I remember seeing this prompt and wondering whether to make this piece a follow up to Cloud Dancing (I was rather taken with the character of Layla in that one and I’m pretty sure she’s going to come back at some point). But in the end I went for something a bit more non-fictiony. Thinking about it, I suppose this is, once again, a comment on the stupidity of Brexit.
It’s barely a hamlet; three large roundhouses and a collection of smaller buildings of various types – granaries, a shelter for the pigs and another for the goats although they keep eating it and it makes a lot of extra work. But a sickly goat is an unhappy goat, and unhappy goats give little milk. So they rebuild it every time, and the goats look at them sideways with their strange eyes and both parties know who’s going to win.
It smells of woodsmoke and tanning leather and baked pottery and animal and human dung and food. And sometimes something sharper, like mead or beer.
There are sounds of contentment and minor squabbles and effort from both the human and animal inhabitants, and beyond them the birds and the wind in the trees. It’s not a bad place to live, on the whole.
It’s a smallish village, 20 houses around a green and a collection of larger buildings of various types – barns, the church, the inn, the manor house. The lord’s not a bad sort, really – he keeps the peace with an even hand and make sure everyone’s alright, organising things so that widows and orphans find food and shelter and self-respect, and if possible another man to take them on. Because the women work hard and look after the children, but it takes a man to run a holding so he can pay his tithe to his lord.
It smells of woodsmoke and horses and human and animal manure, and on Sundays the incense from the church and every day of good bread baking and the iron being shaped in the smithy.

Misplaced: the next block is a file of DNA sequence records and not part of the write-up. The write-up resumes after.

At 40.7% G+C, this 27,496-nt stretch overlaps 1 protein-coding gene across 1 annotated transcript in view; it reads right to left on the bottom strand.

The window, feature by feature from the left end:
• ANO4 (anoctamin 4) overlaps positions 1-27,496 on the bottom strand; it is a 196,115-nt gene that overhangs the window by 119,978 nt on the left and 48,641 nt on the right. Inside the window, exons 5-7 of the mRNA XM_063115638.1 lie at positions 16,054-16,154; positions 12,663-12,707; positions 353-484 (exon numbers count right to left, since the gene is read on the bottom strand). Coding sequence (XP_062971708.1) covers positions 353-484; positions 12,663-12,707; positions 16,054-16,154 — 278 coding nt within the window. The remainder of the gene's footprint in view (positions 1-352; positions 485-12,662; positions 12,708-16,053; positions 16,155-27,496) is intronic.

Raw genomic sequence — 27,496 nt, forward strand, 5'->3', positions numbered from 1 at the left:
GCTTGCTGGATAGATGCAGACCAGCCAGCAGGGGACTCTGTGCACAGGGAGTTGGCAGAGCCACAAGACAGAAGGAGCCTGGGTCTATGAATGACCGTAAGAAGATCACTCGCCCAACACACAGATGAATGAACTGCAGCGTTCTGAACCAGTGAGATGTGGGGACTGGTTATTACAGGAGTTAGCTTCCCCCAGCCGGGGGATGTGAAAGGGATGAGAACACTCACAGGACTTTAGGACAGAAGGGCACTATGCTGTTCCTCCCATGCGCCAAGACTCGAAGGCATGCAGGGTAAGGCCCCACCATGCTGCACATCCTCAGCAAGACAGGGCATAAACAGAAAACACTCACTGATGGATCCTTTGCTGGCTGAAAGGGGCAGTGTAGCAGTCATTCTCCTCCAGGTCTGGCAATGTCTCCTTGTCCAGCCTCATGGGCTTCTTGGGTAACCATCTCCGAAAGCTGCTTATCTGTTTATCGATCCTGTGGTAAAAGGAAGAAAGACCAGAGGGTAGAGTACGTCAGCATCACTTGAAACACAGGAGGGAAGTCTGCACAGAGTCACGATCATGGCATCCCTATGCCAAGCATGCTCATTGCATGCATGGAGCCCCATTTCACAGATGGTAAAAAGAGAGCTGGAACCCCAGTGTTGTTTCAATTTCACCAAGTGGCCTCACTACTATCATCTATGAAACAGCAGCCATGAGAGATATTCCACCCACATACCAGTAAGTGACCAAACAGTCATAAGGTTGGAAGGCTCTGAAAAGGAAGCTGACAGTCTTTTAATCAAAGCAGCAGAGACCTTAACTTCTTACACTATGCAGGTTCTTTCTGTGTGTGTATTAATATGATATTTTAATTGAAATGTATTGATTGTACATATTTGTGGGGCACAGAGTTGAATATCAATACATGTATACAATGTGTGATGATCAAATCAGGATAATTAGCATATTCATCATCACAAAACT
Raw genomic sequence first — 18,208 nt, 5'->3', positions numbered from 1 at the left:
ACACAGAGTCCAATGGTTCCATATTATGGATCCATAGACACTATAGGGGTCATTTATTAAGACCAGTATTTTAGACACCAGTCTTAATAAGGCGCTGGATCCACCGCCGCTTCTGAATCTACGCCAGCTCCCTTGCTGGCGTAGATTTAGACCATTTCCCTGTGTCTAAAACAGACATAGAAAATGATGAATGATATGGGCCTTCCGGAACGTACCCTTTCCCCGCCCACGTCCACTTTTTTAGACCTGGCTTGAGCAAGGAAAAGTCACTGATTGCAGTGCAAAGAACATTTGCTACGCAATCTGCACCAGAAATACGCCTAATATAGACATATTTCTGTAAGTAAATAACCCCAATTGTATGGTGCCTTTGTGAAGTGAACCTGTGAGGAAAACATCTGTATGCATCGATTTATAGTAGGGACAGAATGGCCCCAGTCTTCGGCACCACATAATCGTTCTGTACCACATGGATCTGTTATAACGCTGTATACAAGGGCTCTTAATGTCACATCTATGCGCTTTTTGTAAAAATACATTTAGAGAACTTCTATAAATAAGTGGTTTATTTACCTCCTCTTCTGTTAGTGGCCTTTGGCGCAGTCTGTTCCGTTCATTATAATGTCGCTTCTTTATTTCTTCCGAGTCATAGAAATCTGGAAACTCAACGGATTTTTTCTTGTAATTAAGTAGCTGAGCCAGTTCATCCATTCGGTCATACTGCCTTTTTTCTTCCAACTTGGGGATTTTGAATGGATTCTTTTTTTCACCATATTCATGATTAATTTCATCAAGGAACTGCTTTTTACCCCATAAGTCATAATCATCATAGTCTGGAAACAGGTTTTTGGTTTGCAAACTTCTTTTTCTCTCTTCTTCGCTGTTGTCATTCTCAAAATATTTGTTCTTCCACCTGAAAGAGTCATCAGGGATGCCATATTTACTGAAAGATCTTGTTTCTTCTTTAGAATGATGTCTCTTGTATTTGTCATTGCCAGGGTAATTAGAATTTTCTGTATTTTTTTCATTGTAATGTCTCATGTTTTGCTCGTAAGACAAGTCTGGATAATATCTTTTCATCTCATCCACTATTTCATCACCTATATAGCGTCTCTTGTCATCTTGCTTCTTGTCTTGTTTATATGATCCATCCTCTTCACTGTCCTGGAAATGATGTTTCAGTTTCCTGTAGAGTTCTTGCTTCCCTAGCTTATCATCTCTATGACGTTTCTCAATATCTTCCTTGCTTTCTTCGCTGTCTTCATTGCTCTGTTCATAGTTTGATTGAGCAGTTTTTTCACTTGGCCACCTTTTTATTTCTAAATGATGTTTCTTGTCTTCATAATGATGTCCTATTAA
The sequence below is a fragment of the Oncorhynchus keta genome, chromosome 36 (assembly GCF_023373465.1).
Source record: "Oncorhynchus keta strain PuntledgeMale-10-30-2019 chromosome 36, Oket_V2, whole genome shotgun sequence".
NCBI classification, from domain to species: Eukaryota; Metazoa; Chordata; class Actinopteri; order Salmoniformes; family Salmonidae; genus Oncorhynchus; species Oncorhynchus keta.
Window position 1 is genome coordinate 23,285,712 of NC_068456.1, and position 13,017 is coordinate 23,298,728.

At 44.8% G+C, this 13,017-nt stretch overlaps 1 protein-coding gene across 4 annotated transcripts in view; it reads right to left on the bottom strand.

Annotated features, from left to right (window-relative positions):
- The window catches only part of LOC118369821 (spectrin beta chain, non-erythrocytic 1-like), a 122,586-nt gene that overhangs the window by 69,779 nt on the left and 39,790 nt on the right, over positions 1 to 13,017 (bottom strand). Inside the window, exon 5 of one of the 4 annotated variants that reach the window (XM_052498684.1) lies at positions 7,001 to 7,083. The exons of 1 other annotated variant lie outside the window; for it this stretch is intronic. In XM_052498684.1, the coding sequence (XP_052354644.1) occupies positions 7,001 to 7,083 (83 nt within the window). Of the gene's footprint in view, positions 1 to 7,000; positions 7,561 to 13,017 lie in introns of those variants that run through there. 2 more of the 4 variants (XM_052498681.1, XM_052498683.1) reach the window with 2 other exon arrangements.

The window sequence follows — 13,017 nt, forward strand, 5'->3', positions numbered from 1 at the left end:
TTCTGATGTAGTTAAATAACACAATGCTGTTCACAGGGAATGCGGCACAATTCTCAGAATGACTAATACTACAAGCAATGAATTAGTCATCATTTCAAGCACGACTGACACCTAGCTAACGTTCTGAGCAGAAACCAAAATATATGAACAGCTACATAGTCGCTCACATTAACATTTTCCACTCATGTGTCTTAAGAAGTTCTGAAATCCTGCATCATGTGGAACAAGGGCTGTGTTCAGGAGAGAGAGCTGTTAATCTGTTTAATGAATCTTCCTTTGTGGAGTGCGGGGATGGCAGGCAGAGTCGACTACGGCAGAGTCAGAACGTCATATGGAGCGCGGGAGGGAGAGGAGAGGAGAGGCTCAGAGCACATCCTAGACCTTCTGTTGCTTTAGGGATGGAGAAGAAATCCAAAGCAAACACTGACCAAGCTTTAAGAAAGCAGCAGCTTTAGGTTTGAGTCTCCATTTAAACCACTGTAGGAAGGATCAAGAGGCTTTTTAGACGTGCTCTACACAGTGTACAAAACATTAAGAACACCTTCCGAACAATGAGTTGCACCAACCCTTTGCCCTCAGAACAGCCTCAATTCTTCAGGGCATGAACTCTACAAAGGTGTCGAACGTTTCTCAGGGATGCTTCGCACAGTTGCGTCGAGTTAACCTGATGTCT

There are sounds of contentment and minor squabbles and effort from both the human and animal inhabitants, and the tolling of the bell, and beyond that the birds and the wind in the trees. It’s not a bad place to live, on the whole.
It’s a big village, almost a small town. Around the old village centre with the church and the green and the pub there are red brick houses from the 18th and 19th centuries, solid characterful dwellings with moss-grown walls and pretty gardens. And beyond them there are the newer houses; poor, cramped things on winding cul-de-sacs infested by cars and with red block paving and trampolines instead of gardens.
Nobody really works in the village any more – there used to be a school, but that shut down years ago and the post office went the same way last September. The church is inhabited by a glass designer from Cambridge who sells his work direct to galleries in London, and nobody from the village has been inside since he moved in five years ago.
It smells of car exhaust and fabric softener and fertiliser.
All you can hear, all day and for much of the night, is cars. They creep along the narrow country roads like turtles, rounded and shiny and completely unsuited to their environment. Most of the trees have long since been cut down to make space for intensive farming, and the birds went with them. It’s like hell on Earth, on the whole.
2 thoughts on “In the village”
I’m intrigued by the way this one seems to shift temporal settings, from centuries past to the present day. Love the sensory details too.
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Thanks Elisabeth. I think it started off being a kind of Iron Age thing because I was thinking about Layla and post apocalyptic settlements!